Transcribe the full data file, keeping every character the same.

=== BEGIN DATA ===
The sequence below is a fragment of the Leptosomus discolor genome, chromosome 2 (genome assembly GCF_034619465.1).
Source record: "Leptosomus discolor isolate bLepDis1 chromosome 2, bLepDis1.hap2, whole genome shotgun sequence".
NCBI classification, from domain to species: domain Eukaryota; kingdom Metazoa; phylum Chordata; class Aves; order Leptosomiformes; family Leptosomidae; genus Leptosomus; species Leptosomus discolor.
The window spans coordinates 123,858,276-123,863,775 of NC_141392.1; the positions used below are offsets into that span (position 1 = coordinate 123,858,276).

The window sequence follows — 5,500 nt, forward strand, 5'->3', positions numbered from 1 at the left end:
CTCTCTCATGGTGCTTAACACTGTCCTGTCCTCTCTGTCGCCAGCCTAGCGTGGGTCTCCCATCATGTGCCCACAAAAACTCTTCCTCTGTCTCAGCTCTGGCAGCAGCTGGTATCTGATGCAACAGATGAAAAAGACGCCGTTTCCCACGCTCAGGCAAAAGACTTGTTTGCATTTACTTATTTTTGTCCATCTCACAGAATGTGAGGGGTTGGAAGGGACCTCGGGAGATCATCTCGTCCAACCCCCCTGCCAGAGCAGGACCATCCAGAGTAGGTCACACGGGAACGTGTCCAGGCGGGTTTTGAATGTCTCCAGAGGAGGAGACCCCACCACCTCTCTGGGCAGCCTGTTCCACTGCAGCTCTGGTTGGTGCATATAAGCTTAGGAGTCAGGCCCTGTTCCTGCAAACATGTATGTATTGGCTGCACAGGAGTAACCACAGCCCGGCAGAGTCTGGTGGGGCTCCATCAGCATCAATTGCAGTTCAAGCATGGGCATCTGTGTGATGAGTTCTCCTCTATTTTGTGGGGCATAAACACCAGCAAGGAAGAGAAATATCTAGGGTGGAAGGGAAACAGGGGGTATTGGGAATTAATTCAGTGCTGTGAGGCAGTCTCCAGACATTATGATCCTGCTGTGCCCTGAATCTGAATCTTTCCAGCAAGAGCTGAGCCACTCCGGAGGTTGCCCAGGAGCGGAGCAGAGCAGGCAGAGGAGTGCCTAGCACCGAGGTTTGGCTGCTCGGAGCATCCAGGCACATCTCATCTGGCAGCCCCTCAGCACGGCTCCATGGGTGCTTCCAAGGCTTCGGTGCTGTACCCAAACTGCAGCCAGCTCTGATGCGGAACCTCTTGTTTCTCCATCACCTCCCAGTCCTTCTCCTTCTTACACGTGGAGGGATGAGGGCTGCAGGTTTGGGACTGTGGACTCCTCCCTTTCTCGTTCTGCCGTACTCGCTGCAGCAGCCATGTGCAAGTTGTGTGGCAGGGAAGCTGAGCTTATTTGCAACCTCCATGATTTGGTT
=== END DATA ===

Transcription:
The sequence below is a fragment of the Leptosomus discolor genome, chromosome 2 (genome assembly GCF_034619465.1).
Source record: "Leptosomus discolor isolate bLepDis1 chromosome 2, bLepDis1.hap2, whole genome shotgun sequence".
NCBI classification, from domain to species: domain Eukaryota; kingdom Metazoa; phylum Chordata; class Aves; order Leptosomiformes; family Leptosomidae; genus Leptosomus; species Leptosomus discolor.
The window spans coordinates 123,858,276-123,863,775 of NC_141392.1; the positions used below are offsets into that span (position 1 = coordinate 123,858,276).

The window sequence follows — 5,500 nt, forward strand, 5'->3', positions numbered from 1 at the left end:
CTCTCTCATGGTGCTTAACACTGTCCTGTCCTCTCTGTCGCCAGCCTAGCGTGGGTCTCCCATCATGTGCCCACAAAAACTCTTCCTCTGTCTCAGCTCTGGCAGCAGCTGGTATCTGATGCAACAGATGAAAAAGACGCCGTTTCCCACGCTCAGGCAAAAGACTTGTTTGCATTTACTTATTTTTGTCCATCTCACAGAATGTGAGGGGTTGGAAGGGACCTCGGGAGATCATCTCGTCCAACCCCCCTGCCAGAGCAGGACCATCCAGAGTAGGTCACACGGGAACGTGTCCAGGCGGGTTTTGAATGTCTCCAGAGGAGGAGACCCCACCACCTCTCTGGGCAGCCTGTTCCACTGCAGCTCTGGTTGGTGCATATAAGCTTAGGAGTCAGGCCCTGTTCCTGCAAACATGTATGTATTGGCTGCACAGGAGTAACCACAGCCCGGCAGAGTCTGGTGGGGCTCCATCAGCATCAATTGCAGTTCAAGCATGGGCATCTGTGTGATGAGTTCTCCTCTATTTTGTGGGGCATAAACACCAGCAAGGAAGAGAAATATCTAGGGTGGAAGGGAAACAGGGGGTATTGGGAATTAATTCAGTGCTGTGAGGCAGTCTCCAGACATTATGATCCTGCTGTGCCCTGAATCTGAATCTTTCCAGCAAGAGCTGAGCCACTCCGGAGGTTGCCCAGGAGCGGAGCAGAGCAGGCAGAGGAGTGCCTAGCACCGAGGTTTGGCTGCTCGGAGCATCCAGGCACATCTCATCTGGCAGCCCCTCAGCACGGCTCCATGGGTGCTTCCAAGGCTTCGGTGCTGTACCCAAACTGCAGCCAGCTCTGATGCGGAACCTCTTGTTTCTCCATCACCTCCCAGTCCTTCTCCTTCTTACACGTGGAGGGATGAGGGCTGCAGGTTTGGGACTGTGGACTCCTCCCTTTCTCGTTCTGCCGTACTCGCTGCAGCAGCCATGTGCAAGTTGTGTGGCAGGGAAGCTGAGCTTATTTGCAACCTCCATGATTTGGTT